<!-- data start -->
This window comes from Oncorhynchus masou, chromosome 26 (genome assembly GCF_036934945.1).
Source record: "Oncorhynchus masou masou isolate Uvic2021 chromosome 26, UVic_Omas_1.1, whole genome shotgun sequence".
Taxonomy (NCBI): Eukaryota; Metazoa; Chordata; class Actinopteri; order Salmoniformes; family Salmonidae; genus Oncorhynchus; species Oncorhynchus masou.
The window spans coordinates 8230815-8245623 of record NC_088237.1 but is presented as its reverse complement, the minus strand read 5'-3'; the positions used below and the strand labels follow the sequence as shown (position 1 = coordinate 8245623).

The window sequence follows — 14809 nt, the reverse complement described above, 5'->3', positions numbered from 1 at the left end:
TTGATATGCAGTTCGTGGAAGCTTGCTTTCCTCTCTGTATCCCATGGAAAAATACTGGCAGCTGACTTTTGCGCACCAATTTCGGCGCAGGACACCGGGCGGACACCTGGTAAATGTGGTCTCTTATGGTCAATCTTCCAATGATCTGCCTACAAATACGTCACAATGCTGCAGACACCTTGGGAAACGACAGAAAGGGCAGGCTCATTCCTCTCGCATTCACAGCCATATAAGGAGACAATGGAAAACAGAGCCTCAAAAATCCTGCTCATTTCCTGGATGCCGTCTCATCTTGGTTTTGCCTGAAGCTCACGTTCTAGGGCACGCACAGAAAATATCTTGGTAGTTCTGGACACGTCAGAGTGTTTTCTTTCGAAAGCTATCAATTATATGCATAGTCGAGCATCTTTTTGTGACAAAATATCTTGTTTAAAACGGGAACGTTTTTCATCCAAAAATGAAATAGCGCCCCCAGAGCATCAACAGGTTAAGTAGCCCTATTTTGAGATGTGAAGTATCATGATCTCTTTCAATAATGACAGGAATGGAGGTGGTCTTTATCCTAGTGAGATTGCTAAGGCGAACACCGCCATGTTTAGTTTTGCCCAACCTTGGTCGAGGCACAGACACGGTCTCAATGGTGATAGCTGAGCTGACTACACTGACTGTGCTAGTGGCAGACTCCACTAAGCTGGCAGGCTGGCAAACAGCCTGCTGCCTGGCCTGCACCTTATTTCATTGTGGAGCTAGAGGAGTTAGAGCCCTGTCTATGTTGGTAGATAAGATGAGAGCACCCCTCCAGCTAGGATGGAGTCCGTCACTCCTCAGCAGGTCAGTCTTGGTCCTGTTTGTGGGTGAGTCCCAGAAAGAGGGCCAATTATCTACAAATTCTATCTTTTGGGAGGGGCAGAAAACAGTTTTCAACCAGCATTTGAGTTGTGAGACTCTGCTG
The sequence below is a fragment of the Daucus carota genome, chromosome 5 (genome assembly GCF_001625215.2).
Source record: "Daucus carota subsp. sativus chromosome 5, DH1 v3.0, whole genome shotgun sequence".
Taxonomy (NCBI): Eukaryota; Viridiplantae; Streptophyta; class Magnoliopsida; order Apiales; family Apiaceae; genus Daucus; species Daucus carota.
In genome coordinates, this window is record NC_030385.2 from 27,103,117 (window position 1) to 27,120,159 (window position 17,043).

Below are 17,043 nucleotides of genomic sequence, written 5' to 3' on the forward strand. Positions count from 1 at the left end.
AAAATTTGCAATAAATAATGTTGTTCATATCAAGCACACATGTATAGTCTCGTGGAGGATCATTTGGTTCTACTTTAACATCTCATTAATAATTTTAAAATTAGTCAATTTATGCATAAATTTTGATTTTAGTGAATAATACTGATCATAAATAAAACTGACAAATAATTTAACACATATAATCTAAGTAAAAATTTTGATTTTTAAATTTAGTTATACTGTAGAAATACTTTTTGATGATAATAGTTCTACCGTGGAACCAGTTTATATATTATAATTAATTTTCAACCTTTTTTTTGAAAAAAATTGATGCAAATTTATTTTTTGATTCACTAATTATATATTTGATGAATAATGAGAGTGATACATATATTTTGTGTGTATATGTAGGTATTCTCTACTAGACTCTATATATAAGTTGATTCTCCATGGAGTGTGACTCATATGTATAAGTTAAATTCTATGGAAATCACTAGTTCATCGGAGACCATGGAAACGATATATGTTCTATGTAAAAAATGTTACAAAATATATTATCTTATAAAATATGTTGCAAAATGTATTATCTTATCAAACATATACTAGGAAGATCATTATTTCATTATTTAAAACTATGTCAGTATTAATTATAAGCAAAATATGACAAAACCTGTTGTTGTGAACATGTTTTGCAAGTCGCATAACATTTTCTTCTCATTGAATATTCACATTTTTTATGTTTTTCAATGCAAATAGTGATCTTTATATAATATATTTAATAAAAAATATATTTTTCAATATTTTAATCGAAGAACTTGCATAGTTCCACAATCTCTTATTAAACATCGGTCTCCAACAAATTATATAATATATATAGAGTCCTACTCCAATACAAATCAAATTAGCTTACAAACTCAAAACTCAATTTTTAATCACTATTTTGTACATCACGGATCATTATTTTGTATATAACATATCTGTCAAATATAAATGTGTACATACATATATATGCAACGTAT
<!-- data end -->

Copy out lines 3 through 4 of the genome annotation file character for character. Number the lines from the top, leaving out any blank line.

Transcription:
Taxonomy (NCBI): Eukaryota; Metazoa; Chordata; class Actinopteri; order Salmoniformes; family Salmonidae; genus Oncorhynchus; species Oncorhynchus masou.
The window spans coordinates 8230815-8245623 of record NC_088237.1 but is presented as its reverse complement, the minus strand read 5'-3'; the positions used below and the strand labels follow the sequence as shown (position 1 = coordinate 8245623).